Step 2: Data—Collecting Data or Information
How do I measure the ROI of our wellness initiative? How can I tell if our wellness initiative is cost-effective? How do I know whether the wellness initiative is successful? These are a few of the most frequently asked measurement questions posed by senior leaders of organizations that have invested in or have contemplated the implementation of a wellness initiative. These are very reasonable questions and concerns. Senior leaders want to know how to determine whether their investment in wellness will provide financial returns. The answer lies in the data. To measure ROI, you must begin by collecting baseline data on the population, or the members of your organization, and monitor data measures periodically to assess progress. (This is discussed in more detail in Step 5: Success on page 40.)
To ensure that any investment is profitable, you must first collect baseline data for evaluation. Without collecting baseline data from a variety of related sources, or without taking the time to carefully evaluate that data initially and throughout the course of your wellness initiative, you will not be able to discover whether your initiative is making a positive impact. So, what type of data can you collect to measure the success of your wellness initiative? The following data collection strategies— health interest surveys, health risk surveys or health risk questionnaires, and biometric screenings—provide basic best-practice assessments for a comprehensive wellness initiative.
Health Interest Survey
The Wellness Council of America recommends the distribution of a health interest survey as an effective initial data collection strategy. A simple, short, nonintrusive survey listing potential programs to be offered as part of a comprehensive wellness initiative helps gauge the interest of potential participants. This information can provide very valuable data to use in the development of a targeted strategic plan also. It is important to know what individuals need to improve their health, but knowing what they want will allow you attain the highest level of engagement and participation in your programs.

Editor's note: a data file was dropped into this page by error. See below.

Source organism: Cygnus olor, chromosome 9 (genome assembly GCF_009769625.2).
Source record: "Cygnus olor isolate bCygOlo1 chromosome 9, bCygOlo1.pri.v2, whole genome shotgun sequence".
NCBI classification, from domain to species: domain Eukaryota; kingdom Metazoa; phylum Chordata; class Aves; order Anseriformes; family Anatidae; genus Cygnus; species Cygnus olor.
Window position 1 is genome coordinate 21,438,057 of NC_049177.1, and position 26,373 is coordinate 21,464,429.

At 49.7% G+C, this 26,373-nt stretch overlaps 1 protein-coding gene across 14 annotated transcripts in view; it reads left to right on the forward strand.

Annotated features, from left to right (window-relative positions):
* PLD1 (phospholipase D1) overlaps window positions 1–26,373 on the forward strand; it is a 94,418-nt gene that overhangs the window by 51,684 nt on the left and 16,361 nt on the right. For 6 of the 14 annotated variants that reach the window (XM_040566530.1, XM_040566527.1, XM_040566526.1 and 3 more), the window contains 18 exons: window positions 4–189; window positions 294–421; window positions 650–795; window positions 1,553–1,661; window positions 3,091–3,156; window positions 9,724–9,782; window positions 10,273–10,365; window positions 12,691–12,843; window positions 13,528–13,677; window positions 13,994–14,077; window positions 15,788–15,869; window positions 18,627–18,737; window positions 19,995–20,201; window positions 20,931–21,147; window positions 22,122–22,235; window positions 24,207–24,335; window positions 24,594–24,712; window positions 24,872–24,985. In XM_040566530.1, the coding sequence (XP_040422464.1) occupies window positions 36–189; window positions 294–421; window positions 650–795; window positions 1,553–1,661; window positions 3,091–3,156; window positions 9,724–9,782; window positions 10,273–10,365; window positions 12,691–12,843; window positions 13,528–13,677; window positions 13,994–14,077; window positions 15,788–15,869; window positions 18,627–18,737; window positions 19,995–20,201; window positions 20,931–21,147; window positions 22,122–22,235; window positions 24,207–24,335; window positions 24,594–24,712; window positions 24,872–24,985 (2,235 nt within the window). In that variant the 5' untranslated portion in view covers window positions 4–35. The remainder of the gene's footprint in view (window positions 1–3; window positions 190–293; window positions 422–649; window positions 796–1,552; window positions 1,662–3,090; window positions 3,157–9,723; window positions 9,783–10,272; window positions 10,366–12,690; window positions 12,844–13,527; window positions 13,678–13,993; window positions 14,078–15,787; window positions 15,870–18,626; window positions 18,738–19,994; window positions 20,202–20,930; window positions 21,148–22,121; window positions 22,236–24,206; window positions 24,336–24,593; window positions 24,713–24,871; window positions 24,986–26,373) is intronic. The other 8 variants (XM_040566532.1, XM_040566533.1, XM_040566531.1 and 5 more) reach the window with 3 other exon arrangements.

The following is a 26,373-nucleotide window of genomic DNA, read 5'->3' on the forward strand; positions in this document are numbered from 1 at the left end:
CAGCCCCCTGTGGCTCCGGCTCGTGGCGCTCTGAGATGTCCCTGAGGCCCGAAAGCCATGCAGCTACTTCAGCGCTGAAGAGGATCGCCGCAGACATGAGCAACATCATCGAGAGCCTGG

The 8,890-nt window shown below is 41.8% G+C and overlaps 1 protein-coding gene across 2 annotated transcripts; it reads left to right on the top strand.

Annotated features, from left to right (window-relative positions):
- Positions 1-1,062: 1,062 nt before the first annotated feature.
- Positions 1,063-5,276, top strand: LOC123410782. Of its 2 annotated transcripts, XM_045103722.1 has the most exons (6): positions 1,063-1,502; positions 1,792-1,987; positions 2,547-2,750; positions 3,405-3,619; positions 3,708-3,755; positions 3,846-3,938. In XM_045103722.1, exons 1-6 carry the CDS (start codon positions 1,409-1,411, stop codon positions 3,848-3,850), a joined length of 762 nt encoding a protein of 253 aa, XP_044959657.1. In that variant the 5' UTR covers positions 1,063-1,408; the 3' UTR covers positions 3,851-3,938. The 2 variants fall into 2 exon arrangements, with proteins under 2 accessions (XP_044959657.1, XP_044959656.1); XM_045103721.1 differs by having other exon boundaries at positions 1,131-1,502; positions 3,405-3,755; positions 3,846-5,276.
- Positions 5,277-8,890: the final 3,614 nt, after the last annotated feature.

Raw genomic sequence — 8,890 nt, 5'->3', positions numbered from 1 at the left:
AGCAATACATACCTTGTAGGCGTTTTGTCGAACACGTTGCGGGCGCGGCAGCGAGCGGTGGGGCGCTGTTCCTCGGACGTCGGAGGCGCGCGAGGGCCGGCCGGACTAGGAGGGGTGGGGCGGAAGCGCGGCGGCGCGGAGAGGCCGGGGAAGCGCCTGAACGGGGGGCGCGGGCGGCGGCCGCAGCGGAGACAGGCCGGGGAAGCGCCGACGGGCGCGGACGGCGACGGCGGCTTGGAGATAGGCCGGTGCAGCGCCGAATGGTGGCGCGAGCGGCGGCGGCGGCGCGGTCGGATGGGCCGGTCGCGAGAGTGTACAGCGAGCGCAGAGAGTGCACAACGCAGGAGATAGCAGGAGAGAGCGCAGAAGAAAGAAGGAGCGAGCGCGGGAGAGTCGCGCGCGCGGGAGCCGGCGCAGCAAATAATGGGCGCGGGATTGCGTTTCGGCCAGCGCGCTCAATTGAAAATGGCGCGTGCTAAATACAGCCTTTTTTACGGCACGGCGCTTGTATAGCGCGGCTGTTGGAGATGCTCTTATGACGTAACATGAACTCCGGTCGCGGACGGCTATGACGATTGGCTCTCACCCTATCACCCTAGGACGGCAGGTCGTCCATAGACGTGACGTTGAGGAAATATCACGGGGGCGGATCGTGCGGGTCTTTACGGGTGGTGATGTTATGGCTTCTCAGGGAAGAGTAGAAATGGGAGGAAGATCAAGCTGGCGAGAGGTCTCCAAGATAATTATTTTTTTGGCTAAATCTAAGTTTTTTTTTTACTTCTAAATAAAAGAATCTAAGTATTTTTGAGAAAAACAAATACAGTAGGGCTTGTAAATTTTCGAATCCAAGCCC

A sample health and wellness survey is presented on pages 29-30. You may customize or tailor this survey to your organization by adding, deleting, or modifying questions. You may distribute the survey in paper form or post it online for completion at computer workstations. If you want help creating a survey from scratch, the Web site Survey Monkey offers “a revolutionary tool to create and publish custom surveys in minutes, and then view results graphically and in real time” (www.surveymonkey.com/).
A health interest survey is a powerful strategy for introducing a wellness initiative and engaging potential participants. Organizations have reported that people are somewhat suspicious when health risk surveys are used as the first data collection tool in the design of a comprehensive wellness initiative. They may question why the organization is requesting sensitive lifestyle information as well as what they are planning to do with this information. By distributing the health interest survey first, many organizations report that employees express fewer concerns, and that they are more likely to participate in a health risk survey later. By first asking people what they want via the health interest survey, you can then engage them in addressing what they need through the results of a health risk survey or questionnaire.
Health Risk Questionnaire (HRQ)
I Took Charge of My Health! This slogan was printed on custom-made stickers given to employees to put on their lapels once they completed their HRQ as part of the launching of a wellness initiative. The purpose of these stickers (which make the program visual, an example of the three Vs) is similar to the I voted stickers people wear after voting to promote others to do the same. The stickers create a buzz by encouraging others in the organization to attend the event, complete the HRQ, and start taking charge of their health!